The meaning of the Chinese Characters
The 5 “Elements” are called “Wu Xing” (五行) in Chinese. The Chinese character “Xing” (行) actually means “travel” or “movement”. It can also mean “to carry out” or “engage in”. “Xing” does not translate into “Element”. However, Chinese words consisting of two or more characters cannot be properly translated by trying to string the literal meanings of each individual character together. Instead, it is more meaningful for us to look at the characters in combination, something like looking at an English word rather than at its individual alphabets. “Wu Xing” can be more accurately referred to in English as the “5 Classifications” or “5 Categories”.
Ancient Chinese classification Methods
To understand the nature of the “Wu Xing” it is necessary to understand how the ancient Chinese classified or labeled things. Dr. Chong Kuang Yin in his book “The Philosphy of Qi” (1999) pointed out that the Chinese used 5 to include all beings in the Universe and believed that 5 was the figure to show completeness. The Chinese categorized many things into this system of “5 Classifications”. For example they had “5 Directions”, 5 behaviors of members in a Social System (Ren He 人和), 5 types of energy (as in Feng Shui), 5 classifications of labor in Chinese social structure (ju mang 旬芒, zhu rong 祝融, hou tu 后土, ru shou 蓐收, xuan ming 玄冥).
Classifications of the Wu Xing
Each of the 5 categories that made up the Wu Xing required a name. The Chinese labeled these as “Earth”, “Fire”, “Water”, “Metal” and “Wood”. It is a tribute to the genius of the ancient Chinese that they thought of 5 labels which could, to some extent, also describe the “cause and effect” relationship between the items in each category. For example, items categorized under “Fire” could “cause” (produce) items categorized under “Earth” and items categorized under “Metal could have an “effect on” (control) items categorized under “Wood”. Therefore the labels of these 5 categories of the Wu Xing by themselves were able to represent the complete interaction of all of the forces of nature. Because of this the ancient Chinese were able to utilize the Wu Xing to classify all natural phenomena and explain their interactions.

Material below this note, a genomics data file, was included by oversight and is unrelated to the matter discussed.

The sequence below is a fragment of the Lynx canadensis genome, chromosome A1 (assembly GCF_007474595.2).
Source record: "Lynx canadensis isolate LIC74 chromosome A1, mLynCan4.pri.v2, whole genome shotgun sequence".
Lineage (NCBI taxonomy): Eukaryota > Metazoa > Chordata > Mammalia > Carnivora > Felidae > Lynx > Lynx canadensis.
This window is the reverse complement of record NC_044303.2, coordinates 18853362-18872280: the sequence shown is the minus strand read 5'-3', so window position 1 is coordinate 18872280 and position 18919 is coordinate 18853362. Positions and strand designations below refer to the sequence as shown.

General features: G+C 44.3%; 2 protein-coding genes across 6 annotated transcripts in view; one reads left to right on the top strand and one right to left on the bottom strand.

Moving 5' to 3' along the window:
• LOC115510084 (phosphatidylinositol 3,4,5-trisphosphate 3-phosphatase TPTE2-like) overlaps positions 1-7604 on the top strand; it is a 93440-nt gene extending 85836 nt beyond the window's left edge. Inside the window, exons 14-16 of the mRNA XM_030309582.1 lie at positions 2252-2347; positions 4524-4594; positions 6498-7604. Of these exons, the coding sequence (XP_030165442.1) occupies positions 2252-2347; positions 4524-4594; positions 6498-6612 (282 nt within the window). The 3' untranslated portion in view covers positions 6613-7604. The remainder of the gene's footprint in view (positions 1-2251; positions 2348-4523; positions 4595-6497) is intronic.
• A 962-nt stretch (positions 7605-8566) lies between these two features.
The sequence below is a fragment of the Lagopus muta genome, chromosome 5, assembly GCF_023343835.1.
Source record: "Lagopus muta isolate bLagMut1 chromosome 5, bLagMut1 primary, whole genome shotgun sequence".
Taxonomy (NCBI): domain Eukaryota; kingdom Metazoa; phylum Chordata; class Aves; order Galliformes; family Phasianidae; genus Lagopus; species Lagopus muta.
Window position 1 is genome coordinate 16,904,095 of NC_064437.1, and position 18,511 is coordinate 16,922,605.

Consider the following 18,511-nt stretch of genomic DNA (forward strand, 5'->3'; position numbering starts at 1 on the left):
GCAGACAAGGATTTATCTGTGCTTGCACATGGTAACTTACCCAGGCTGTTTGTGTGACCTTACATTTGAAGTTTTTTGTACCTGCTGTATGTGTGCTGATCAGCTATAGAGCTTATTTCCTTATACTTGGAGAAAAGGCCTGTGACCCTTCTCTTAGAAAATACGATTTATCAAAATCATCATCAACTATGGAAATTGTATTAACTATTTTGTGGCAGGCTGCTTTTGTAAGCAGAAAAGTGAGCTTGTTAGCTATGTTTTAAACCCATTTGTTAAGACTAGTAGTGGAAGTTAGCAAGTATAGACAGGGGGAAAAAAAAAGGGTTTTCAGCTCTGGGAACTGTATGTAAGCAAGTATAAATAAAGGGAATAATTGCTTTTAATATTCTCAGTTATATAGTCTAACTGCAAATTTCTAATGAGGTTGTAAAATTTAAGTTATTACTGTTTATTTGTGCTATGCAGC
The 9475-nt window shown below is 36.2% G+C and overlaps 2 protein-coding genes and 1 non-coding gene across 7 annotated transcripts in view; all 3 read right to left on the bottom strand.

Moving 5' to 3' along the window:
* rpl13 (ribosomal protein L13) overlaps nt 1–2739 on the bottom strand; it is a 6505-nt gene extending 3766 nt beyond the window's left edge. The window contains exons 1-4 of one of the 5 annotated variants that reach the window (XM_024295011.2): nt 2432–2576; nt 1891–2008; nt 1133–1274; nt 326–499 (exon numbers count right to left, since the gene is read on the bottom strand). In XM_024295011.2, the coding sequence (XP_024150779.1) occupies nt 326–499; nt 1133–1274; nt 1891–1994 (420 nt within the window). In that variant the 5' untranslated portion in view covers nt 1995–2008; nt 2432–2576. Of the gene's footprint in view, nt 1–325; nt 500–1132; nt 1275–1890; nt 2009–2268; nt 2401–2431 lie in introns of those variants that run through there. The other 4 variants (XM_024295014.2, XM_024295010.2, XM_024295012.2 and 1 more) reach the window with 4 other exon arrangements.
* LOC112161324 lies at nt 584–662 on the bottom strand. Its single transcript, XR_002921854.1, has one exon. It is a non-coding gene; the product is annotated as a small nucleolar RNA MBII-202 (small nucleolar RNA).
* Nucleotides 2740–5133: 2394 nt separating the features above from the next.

Yin and Yang
The interesting thing about the Wu Xing is that in Feng Shui it is the only classification method used which does not need to rely on the Yin-Yang theory to explain the interaction of the items that it is used to classify. This is because as we mentioned before, the 5 categories of the Wu Xing by themselves are able to describe the nature of their interaction with each other through the “Productive” and “Control” cycles. On the other hand, other classification methods used in Feng Shui such as the 10 Celestial Stems, 12 Terrestrial Branches and 8 Trigrams all need to rely on Yin-Yang theory to describe the relationships of the items that they are used to represent. For example when we use the 8 Trigrams to represent members of the family we need to use Yin-Yang theory to evaluate the balance of the relationships between any two Trigrams.
Nature of items classified under Wu Xing
Since “Earth”, “Fire”, “Water”, “Metal” and “Wood” are merely category labels that group items of a particular range of characteristics, it is not really correct to attempt to define the nature of the items in each of the Wu Xing categories purely by the characteristic of its label. For example, it does not mean that items classified under the “Fire” label can be purely described in terms of “fire” as we know it (i.e. hot, bright, able to burn things). In order for us to truly understand any item in any of the 5 categories of the Wu Xing it is very important for us to be able to distinguish the true characteristics of an item from the stereotype characteristics of its label. Items classified under “Fire” are not real fire, items classified under “Water” are not real water. They may have some of the “characteristics” but you must not make the mistake of assuming that that’s all there is to it.